Brighter future for pangolins in Borneo
Published on: Sunday, January 03, 2021
By: Shavez Cheema
Text Size:

Besides swimming, pangolins also have the ability to climb rocks.
BEING part of the leadership of various wildlife rescues in Borneo either physically leading them or having a network of rescuers in different cities and towns in Borneo, we advise and guide them the best way to release them. 

In Sabah, for example, we mostly collaborate with the Wildlife Rescue Unit and give them the information leading to rescues whenever appropriate. We have successfully conducted 137 rescues on Borneo with recorded details and photographs of each operation up to date at November 2020 (details available on request).

The flow is in the right direction! Perhaps now, pangolins have a brighter future on Borneo but we mustn’t be complacent: much more needs to be done and we must have more people and many stakeholders working together. In particular, we must be ready to grasp any opportunity offered by global events beyond Borneo, for example the impacts of changes in Chinese government policy and the Covid-19 pandemic. 

Better awareness and enforcement will ultimately lead to saving of this species. Pangolin Tourism is perhaps an another avenue which could lead to further protection of this species.

Imagine tagging rescued pangolins and releasing them, and only high paying wildlife tourists get access to viewing of the animal with no touching involved. Its being done on other animals in Africa and Borneo, so why not the Sunda Pangolin. There is no harm in trying.

My love for the Sunda Pangolin takes the form of wishing to conserve it; I want to protect it from misguided people who still think it is acceptable to kill it for food or to use its scales in traditional Chinese medicine.

It was 2011 and it was getting late. I’d finished my sports training and left home to have dinner with a few of my teammates, we have had kueh tiaw, a Chinese noodle dish here in Borneo. It is midnight, the whole highway is mine. I am racing my car home at 100km/hour, it’s drizzling a bit. 

Under a bridge I notice a monitor lizard walking along the side of the road, I drive past and it seems to be limping. But wait – a Monitor lizard, at midnight? No, this isn’t right, I’ve never heard of that! I stop my car. I take out a flash light and run back to this “lizard”. I look left and right and it’s starting to rain hard now. Is this worth it? Then, I notice it.  What is this animal? It is scaly and scary looking, yet fascinating and amazing. After 15 minutes watching, I’ve had my first date with a pangolin! I saw her eat ants out of a termite mound before disappearing.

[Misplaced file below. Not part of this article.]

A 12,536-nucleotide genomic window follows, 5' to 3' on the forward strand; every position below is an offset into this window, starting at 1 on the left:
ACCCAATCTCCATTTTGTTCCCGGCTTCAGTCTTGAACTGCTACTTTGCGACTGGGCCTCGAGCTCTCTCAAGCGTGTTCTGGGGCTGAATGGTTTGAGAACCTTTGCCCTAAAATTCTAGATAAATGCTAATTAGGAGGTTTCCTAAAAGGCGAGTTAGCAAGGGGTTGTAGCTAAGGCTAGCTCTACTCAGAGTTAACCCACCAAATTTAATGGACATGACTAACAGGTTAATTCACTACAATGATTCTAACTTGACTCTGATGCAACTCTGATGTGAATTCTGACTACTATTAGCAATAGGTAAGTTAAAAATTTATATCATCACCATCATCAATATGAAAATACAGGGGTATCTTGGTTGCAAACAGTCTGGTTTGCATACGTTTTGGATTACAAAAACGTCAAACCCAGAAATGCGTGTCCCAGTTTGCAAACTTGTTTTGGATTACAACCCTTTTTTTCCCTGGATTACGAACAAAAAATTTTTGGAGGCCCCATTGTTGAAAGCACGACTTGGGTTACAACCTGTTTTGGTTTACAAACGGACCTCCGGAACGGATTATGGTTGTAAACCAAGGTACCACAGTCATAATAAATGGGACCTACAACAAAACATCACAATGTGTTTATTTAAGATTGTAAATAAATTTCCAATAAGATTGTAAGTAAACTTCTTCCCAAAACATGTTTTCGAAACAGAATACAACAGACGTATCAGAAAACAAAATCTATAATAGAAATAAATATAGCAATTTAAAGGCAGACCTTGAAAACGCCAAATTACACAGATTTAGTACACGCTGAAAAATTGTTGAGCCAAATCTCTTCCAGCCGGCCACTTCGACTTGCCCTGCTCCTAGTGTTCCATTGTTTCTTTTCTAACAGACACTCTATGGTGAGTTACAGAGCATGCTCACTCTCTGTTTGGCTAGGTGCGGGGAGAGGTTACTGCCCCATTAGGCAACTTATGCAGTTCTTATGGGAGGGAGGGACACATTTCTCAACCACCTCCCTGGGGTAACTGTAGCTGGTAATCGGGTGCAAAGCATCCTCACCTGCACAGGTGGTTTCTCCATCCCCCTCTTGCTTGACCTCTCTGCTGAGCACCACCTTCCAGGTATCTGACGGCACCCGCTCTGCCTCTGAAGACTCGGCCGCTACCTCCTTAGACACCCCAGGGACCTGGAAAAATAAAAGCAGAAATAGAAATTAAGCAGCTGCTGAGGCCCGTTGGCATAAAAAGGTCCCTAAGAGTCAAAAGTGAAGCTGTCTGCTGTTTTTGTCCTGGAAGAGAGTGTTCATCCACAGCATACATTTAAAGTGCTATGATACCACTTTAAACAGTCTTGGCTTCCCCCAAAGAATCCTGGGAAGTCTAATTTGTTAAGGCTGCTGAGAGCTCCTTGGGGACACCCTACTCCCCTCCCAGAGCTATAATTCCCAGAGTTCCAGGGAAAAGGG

Little did I know that nine years later, in 2020, I would be dedicating my life to protecting this animal, one which has triggered my interest in conservation of all wildlife in Borneo. Little did I know that earlier than this, in 2015, internationally famous newspapers such as The New York Times would be publishing articles describing the pangolin as “the most trafficked animal in the world”. There are eight species of pangolin in the world, four in Asia, four in Sub-Saharan Africa and all of them are threatened by poaching and habitat loss.

The Sunda Pangolin is a scaly anteater, a mammal found in all parts of Borneo, in other words in Brunei, Kalimantan, Sabah and Sarawak. It has been found in almost every terrestrial habitat you can imagine, from palm oil plantations, primary rainforests, disturbed forests, montane forests, peat swamps and, quite frequently and shockingly to some readers, in urban housing areas and towns. It is not strictly an aquatic species but it can even swim!

The maximum size recorded for a Sunda pangolin is 56cm and its weight is usually in the range of 4-12kg, although 1StopBorneo Wildlife has recorded one individual of 15kg and another of 16kg during its rescues on Borneo. The Sunda pangolin is a strict ant and termite eater. They usually have a single baby that often hangs on the back of the mother’s tail, but there are still big gaps in our knowledge of this cryptic creature. Additional information is presented at:

The ecological importance 

of pangolins and their prey

Apart from the obvious reason that the loss of any species is an irretrievable loss to our planet, why else should we be worried that pangolins are under serious threat? Importantly, in their ecosystem, they are the major predator of ants and termites and to understand the significance of this, we need to look in turn at the role ants and termites play in the maintenance of soil at a neutral pH. 

Ants and termites are soil engineers. They have significant effects on their local environment. Although individuals are small, their colonies may be surprisingly large. 

“Firstly they may change their immediate surroundings by collecting soil for nest building and secondly they may alter the level of nutrients within the ground as they collect food for their colonies and indirectly impact local populations of many animal groups from decomposers such as collembolans to species much higher up to food chain,” a study said.  

Ants also prey on insects and other invertebrates, whilst others feed on plants. Let us imagine if pangolins became extinct what impact might this have on ant populations?